"We have worked to restructure this debt so it doesn't affect the city's residents."
Williams was part of a group of councilors who actually blocked Thompson's initial attempts to complete a debt restructuring package. They hired a lawyer in October 2011 to try to bankrupt the city, arguing that it was the best way to protect the city's residents and taxpayers from the mistakes and misjudgments made by bond dealers and contractors outside of the city City to pay.
The council's bankruptcy petition was denied in a federal court.
Williams claims, however, that their early struggles ultimately resulted in a better outcome for city dwellers.
Banks was one of six councilors who voted in 2003 for the major incinerator renovation that was blamed for plunging Harrisburg into fiscal chaos. He was elected from the board two years later, and before the full scope of the city's tax problems became clear, largely because he had converted his party membership to Republicans.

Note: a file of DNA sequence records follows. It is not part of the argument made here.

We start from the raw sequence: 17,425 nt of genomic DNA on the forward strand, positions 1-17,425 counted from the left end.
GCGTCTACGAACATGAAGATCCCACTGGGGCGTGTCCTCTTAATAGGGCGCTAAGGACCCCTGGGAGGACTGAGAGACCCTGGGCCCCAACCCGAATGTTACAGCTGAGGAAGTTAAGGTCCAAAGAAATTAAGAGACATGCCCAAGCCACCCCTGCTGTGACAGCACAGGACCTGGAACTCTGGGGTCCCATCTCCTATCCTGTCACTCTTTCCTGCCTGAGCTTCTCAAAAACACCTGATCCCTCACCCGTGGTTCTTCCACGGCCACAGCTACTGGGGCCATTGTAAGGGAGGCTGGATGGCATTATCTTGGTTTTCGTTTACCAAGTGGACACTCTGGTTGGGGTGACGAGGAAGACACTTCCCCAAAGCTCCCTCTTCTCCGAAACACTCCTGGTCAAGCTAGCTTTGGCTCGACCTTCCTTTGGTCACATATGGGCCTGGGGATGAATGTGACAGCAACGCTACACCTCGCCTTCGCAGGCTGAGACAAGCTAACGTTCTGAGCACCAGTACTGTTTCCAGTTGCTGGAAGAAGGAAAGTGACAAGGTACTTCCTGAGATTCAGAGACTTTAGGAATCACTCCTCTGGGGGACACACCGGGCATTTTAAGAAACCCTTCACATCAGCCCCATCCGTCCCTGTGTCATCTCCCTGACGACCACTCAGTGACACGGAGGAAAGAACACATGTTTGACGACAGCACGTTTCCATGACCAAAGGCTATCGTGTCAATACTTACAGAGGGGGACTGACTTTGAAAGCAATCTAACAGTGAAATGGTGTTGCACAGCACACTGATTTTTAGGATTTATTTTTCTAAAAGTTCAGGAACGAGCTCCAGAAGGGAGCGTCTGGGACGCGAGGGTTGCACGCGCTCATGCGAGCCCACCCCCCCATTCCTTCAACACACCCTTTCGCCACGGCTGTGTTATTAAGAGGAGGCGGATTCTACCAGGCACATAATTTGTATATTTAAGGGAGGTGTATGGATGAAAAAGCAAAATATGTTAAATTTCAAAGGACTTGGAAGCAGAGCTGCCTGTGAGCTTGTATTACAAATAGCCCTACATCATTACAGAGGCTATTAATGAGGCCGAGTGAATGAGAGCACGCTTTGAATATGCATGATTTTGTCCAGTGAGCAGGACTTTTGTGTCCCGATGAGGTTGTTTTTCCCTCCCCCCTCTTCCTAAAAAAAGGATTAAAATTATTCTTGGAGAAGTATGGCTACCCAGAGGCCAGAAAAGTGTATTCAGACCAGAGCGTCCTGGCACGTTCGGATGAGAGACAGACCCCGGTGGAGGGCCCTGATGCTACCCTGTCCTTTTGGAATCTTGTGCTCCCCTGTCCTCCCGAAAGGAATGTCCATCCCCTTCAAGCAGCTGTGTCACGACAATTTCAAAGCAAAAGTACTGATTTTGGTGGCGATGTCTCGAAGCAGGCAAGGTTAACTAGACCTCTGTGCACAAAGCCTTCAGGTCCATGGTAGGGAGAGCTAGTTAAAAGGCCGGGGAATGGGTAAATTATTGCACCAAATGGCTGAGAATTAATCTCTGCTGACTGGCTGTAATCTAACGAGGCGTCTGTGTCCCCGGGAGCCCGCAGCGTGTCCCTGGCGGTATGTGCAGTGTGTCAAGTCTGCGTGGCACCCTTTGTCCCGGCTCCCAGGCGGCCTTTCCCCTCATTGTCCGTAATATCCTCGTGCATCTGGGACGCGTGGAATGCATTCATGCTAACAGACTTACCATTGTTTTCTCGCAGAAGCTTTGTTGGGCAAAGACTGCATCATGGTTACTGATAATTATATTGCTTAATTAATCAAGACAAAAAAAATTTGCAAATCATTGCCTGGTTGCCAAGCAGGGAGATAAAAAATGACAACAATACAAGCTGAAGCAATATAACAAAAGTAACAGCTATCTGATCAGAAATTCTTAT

After leaving the council, Banks joined the administration of President George W. Bush in Washington and eventually rose to become deputy assistant secretary for economic development in the Department of Housing and Urban Development.
The banks switched back to the Democratic Party last year. He said he found it "impossible to be part of a party led by someone who I believe is a racist".
Councilors from that era have repeatedly accused Reed of hiding important aspects of the incinerator retrofit – like the fact that prime contractor Barlow Projects did not qualify for a performance guarantee that would have protected the city from some financial loss if it didn't succeed to deliver a successful project.